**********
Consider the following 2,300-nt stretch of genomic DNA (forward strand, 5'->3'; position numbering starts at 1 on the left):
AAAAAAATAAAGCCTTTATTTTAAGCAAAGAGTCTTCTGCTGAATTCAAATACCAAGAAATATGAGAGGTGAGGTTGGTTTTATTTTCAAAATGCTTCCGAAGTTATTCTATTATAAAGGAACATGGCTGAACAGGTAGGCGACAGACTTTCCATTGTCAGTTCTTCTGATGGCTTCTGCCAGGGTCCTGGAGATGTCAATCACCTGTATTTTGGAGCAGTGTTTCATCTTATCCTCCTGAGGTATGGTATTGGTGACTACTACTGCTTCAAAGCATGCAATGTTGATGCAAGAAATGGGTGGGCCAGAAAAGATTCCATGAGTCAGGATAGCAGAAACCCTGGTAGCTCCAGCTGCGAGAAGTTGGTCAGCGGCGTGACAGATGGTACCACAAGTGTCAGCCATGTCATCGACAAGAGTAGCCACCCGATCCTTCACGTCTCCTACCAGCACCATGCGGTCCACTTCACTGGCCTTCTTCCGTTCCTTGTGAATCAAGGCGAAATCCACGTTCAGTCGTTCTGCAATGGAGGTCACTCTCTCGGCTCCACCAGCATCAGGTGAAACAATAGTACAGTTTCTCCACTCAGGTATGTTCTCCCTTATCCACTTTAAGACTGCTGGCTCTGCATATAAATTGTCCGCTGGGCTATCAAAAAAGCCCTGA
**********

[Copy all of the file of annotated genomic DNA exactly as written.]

Consider the following 2,300-nt stretch of genomic DNA (forward strand, 5'->3'; position numbering starts at 1 on the left):
AAAAAAATAAAGCCTTTATTTTAAGCAAAGAGTCTTCTGCTGAATTCAAATACCAAGAAATATGAGAGGTGAGGTTGGTTTTATTTTCAAAATGCTTCCGAAGTTATTCTATTATAAAGGAACATGGCTGAACAGGTAGGCGACAGACTTTCCATTGTCAGTTCTTCTGATGGCTTCTGCCAGGGTCCTGGAGATGTCAATCACCTGTATTTTGGAGCAGTGTTTCATCTTATCCTCCTGAGGTATGGTATTGGTGACTACTACTGCTTCAAAGCATGCAATGTTGATGCAAGAAATGGGTGGGCCAGAAAAGATTCCATGAGTCAGGATAGCAGAAACCCTGGTAGCTCCAGCTGCGAGAAGTTGGTCAGCGGCGTGACAGATGGTACCACAAGTGTCAGCCATGTCATCGACAAGAGTAGCCACCCGATCCTTCACGTCTCCTACCAGCACCATGCGGTCCACTTCACTGGCCTTCTTCCGTTCCTTGTGAATCAAGGCGAAATCCACGTTCAGTCGTTCTGCAATGGAGGTCACTCTCTCGGCTCCACCAGCATCAGGTGAAACAATAGTACAGTTTCTCCACTCAGGTATGTTCTCCCTTATCCACTTTAAGACTGCTGGCTCTGCATATAAATTGTCCGCTGGGCTATCAAAAAAGCCCTGA